log.debug("getting SyDbVersion instance with id: " + id);
    try {
    SyDbVersion instance = entityManager.find(SyDbVersion.class, id);
    log.debug("get successful");
    return instance;
    }
    catch (RuntimeException re) {
    log.error("get failed", re);
    throw re;
    }
    }
    }


    The class SyDbVersionHome is generated with Hibernate Tools from the DB and the Entity class too.

    Now the problem is the line:
    SyDbVersion instance = entityManager.find(SyDbVersion.class, id);
    Every time when I come back from the find method the session is closed so the lazy members are not available any more.

    I was thinking a way to configure properly the PersistenceAnnotationBeanPostProcessor with the persist unit name but the bean is searching then the persistence unit in JNDI and I cannot find the proper time to register a JNDI entry for the persistence unit.

    In production because I set the persist PersistenceAnnotationBeanPostProcessor the EntityManager is then properly shared and the session is not closed every time after find.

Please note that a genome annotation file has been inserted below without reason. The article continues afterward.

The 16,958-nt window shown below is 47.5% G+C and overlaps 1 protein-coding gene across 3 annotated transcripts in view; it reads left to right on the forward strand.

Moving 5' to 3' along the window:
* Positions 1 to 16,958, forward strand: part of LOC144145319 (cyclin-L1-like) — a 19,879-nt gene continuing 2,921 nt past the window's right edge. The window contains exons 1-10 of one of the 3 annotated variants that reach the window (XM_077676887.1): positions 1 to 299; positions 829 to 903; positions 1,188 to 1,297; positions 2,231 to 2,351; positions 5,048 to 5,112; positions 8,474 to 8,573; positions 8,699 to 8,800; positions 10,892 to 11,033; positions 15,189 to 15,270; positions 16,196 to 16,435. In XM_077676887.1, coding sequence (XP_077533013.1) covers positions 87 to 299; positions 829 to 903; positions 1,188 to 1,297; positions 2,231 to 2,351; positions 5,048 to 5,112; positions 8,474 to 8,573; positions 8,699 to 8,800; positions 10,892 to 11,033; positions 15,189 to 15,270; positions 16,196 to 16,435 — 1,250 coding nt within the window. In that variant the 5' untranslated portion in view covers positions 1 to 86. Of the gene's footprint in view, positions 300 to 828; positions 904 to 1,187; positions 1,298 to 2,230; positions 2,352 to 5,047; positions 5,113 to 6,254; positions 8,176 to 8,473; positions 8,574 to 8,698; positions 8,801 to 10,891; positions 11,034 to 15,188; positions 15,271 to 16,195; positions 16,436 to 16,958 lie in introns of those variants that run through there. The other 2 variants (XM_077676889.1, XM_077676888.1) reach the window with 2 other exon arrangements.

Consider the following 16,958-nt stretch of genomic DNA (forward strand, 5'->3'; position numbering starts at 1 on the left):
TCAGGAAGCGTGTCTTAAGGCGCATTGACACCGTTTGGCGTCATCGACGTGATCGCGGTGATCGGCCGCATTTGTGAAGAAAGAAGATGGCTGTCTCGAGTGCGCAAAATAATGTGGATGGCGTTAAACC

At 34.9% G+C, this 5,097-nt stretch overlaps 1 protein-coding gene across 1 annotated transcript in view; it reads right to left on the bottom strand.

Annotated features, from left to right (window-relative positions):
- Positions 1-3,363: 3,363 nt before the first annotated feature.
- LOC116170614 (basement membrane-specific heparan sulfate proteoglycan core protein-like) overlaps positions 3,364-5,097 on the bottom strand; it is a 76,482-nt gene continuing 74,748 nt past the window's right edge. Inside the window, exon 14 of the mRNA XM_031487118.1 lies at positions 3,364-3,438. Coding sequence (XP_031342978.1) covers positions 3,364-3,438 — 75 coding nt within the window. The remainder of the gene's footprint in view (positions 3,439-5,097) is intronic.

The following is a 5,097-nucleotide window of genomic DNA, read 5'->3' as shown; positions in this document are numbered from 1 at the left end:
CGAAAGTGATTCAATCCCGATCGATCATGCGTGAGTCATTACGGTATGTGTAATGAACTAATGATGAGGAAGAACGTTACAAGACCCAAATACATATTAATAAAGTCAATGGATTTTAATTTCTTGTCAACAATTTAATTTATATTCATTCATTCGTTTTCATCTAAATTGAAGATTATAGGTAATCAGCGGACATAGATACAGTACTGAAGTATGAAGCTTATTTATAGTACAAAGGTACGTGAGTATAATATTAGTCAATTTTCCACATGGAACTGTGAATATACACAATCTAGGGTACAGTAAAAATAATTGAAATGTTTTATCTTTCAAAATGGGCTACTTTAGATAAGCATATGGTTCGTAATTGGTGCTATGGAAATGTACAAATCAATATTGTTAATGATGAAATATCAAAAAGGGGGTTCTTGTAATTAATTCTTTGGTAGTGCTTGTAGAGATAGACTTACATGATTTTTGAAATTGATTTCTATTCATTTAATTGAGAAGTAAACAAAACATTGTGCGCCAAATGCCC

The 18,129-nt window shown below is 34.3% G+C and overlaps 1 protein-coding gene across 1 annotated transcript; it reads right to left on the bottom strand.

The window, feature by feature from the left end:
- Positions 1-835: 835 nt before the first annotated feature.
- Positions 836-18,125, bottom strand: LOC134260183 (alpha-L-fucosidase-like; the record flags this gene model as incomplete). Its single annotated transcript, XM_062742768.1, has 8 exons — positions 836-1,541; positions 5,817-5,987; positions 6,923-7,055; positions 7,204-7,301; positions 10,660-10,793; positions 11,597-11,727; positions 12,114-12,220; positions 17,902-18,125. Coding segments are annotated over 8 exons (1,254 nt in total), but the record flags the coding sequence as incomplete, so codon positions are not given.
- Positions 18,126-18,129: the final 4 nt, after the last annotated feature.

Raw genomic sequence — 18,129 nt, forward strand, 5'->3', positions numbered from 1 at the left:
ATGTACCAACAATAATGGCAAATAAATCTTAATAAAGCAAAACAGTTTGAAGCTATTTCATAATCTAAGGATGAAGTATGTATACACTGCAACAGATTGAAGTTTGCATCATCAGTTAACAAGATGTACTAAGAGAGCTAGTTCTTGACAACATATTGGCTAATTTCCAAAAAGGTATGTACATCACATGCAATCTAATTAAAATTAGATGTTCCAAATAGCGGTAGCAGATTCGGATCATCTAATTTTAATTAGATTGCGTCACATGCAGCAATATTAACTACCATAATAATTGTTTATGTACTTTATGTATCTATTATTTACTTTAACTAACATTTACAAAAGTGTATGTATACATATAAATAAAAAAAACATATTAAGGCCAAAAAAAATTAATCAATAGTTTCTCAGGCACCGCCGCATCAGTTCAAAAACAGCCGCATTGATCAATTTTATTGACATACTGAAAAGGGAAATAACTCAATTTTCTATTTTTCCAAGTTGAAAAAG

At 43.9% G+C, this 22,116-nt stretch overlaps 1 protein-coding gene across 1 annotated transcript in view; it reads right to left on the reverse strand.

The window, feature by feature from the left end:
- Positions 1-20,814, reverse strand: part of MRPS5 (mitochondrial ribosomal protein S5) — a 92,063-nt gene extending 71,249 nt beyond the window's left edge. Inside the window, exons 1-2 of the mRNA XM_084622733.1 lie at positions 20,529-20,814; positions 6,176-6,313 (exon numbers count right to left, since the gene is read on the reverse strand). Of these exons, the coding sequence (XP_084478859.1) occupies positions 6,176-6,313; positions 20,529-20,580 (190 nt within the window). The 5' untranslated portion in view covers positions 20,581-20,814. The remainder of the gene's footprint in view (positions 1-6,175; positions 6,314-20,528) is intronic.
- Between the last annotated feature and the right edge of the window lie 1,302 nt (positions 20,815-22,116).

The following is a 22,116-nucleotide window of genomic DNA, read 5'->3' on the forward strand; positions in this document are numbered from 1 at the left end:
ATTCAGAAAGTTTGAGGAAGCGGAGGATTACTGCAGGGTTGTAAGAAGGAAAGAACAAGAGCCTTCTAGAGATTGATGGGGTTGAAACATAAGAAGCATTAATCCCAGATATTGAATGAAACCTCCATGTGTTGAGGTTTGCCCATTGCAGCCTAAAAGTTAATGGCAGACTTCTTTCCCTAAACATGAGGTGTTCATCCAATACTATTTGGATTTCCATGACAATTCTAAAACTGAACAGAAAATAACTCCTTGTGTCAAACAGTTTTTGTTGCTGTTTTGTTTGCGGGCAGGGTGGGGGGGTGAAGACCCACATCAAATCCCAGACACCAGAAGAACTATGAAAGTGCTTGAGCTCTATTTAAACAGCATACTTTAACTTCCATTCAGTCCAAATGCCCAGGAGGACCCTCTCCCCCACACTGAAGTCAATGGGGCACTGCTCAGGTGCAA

Another solution will be to use OpenEJB or embedded-glassfish to simulate/have an application server in the unit tests ( will became then integration-tests).

    What options I have to modify in the spring configuration or in the code to avoid this problem in unit testing?

  • #2
    Please use [ code][/code ] tags when posting code, that way we can read your source code... !

    If you get the problems as described you have either a transaction setup problem OR your methods operate on a new entitymanager (due to REQUIRES_NEW propagation level).

    Also your code is strange, I suggest NOT to use the generation stuff from hibernate. You are mixing EJB and Spring annotations (@Stateless vs @Component), I suggest removing the @Stateless (as that also might screw up things on the server!) also your dao should be @Repository annotated and not @Component (to correctly stereotype it).